TPG Joins Ex-LightSquared CEO in Myanmar Telecom Venture

TPG Capital and former LightSquared Inc. Chief Executive Officer Sanjiv Ahuja are teaming up on a telecommunications venture in Myanmar, the first foray by a big-name U.S. private-equity firm in the country since it emerged from military rule three years ago.

The growth-equity unit of Fort Worth, Texas-based TPG invested about $40 million this month in Apollo Towers Myanmar Ltd., said a person briefed on the matter, who asked for anonymity because the transaction was private. The money will help Apollo, which is owned by a Singapore-based company Ahuja started last year, build about 1,000 mobile-phone towers across Myanmar this year.

Foreign investment in the former Burma’s real estate has increased since Western governments eased sanctions starting in 2012. Corporate private-equity deals remain rare in the Southeast Asian country of 60 million, which has set out to modernize and regulate its economy since President Thein Sein took over in 2011. Large U.S. firms such as Blackstone Group LP (BX), KKR & Co. and Carlyle Group LP (CG) have held off from investing in the country.

“There are very few countries left in this world where mobile telecom infrastructure does not exist or is so sparse and basic like it is in Myanmar,” Ahuja said this week in a telephone interview from Yangon. “This is a society which is opening up and beginning to connect with the rest of the world. There is an insatiable need for mobile connectivity.”

Lisa Baker, a spokeswoman for TPG at Owen Blicksilver Public Relations Inc., declined to comment on the investment. Ahuja confirmed that he’s working with TPG on the venture while declining to disclose terms.

Several Decades

Ahuja, 57, an Indian-born entrepreneur who has backed tower startups in Bangladesh, Pakistan and Africa since 2007, called the Myanmar venture a “once-in-a-several-decade opportunity.”

He resigned as CEO of LightSquared, a Reston, Virginia-based wireless venture, in 2012 shortly before it filed for bankruptcy after the U.S. government blocked its service, saying it might interfere with civilian and military frequencies. Hedge-fund manager Philip Falcone, who in 2013 agreed to be banned from the securities industry for five years over misdeeds unrelated to the wireless company, is LightSquared’s controlling shareholder.

Less than 10 percent of Myanmar’s population has mobile service, according to Ahuja. That compares with more than 60 percent of the citizens in Bangladesh, a country with comparable per-capita income.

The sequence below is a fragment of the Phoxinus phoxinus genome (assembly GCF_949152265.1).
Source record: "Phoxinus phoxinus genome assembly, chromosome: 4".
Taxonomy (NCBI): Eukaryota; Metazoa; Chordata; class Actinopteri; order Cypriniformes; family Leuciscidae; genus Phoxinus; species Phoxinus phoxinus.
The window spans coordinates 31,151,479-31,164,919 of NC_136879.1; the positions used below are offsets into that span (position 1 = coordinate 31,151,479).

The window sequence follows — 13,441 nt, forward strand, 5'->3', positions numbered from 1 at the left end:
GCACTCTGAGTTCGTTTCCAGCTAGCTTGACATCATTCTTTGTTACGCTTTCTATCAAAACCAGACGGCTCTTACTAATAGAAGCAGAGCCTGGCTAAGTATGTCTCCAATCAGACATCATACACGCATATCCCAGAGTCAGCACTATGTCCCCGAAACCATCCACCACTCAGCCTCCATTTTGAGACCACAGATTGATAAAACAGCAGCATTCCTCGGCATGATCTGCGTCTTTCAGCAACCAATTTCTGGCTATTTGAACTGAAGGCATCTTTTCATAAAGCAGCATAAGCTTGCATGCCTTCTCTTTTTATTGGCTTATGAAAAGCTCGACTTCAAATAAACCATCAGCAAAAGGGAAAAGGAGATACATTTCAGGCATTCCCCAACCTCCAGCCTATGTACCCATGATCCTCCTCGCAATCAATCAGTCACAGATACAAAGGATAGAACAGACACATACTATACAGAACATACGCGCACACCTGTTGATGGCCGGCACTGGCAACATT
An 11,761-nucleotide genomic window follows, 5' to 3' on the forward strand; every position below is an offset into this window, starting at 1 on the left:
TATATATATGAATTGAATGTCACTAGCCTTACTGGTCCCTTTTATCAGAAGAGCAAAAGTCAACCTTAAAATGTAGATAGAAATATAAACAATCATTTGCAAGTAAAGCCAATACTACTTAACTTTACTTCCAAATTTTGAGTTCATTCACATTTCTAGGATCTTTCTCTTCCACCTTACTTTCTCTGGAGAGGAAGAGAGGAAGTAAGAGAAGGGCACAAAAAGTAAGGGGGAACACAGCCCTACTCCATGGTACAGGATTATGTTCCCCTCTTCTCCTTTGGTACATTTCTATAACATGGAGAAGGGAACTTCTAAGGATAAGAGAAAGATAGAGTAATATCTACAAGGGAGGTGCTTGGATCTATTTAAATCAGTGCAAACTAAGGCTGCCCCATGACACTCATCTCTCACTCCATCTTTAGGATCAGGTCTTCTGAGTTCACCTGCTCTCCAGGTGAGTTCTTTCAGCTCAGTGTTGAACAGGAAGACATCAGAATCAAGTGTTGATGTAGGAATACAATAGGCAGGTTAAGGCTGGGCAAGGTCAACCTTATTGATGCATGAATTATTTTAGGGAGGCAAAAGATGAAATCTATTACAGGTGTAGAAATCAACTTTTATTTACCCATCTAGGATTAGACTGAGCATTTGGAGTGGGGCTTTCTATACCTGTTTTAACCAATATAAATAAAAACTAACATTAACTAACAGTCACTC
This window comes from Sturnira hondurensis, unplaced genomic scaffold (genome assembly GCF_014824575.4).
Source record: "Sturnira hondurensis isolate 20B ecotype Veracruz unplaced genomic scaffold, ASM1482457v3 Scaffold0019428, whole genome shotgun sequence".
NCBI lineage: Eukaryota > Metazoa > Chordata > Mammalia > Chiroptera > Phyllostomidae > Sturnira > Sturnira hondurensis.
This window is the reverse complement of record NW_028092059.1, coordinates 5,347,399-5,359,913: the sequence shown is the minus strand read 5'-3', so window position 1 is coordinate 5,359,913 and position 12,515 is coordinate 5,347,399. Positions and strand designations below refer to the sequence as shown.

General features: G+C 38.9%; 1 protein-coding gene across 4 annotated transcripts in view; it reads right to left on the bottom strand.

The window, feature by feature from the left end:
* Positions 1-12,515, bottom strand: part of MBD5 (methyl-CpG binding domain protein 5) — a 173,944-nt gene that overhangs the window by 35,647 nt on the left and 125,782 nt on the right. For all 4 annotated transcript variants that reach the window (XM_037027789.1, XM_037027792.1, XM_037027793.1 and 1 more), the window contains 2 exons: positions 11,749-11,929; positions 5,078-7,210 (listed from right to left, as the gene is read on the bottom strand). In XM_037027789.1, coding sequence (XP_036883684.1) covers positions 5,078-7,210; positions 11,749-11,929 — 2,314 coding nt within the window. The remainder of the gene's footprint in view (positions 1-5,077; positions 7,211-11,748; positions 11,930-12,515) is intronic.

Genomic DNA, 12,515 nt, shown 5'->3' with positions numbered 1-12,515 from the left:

Government License

Apollo is the only tower owner to be given a government operating license to date, according to Ahuja. Three other approvals are pending. Ahuja estimated that as many as 20,000 towers will go up in Myanmar in the next few years, at a cost of $100,000 apiece, or $2 billion. He expects Apollo to build and own several thousand of them.

In December, Apollo signed an agreement with a unit of Fornebu, Norway-based wireless-service giant Telenor ASA (TEL) to operate its towers as Telenor moves into Myanmar.

Myanmar’s economy may quadruple to about $200 billion by 2030 if the nation invests more in technology, according to a report last year by the McKinsey Global Institute. Real growth in gross domestic product will be about 7.8 percent this year and next, the International Monetary Fund estimates.

TPG was an early investor in Russia, Thailand and Indonesia. In May 2012, co-founder David Bonderman met with Myanmar government officials, opposition leader Aung San Suu Kyi and business executives in Yangon to size up the investment and political climate. TPG’s growth-equity unit, TPG Growth, oversees about $3.7 billion of the firm’s more than $59 billion of total capital.

To contact the reporter on this story: David Carey in New York at dcarey13@bloomberg.net

To contact the editors responsible for this story: Christian Baumgaertel at cbaumgaertel@bloomberg.net Josh Friedman

Press spacebar to pause and continue. Press esc to stop.

Bloomberg reserves the right to remove comments but is under no obligation to do so, or to explain individual moderation decisions.

Please enable JavaScript to view the comments powered by Disqus.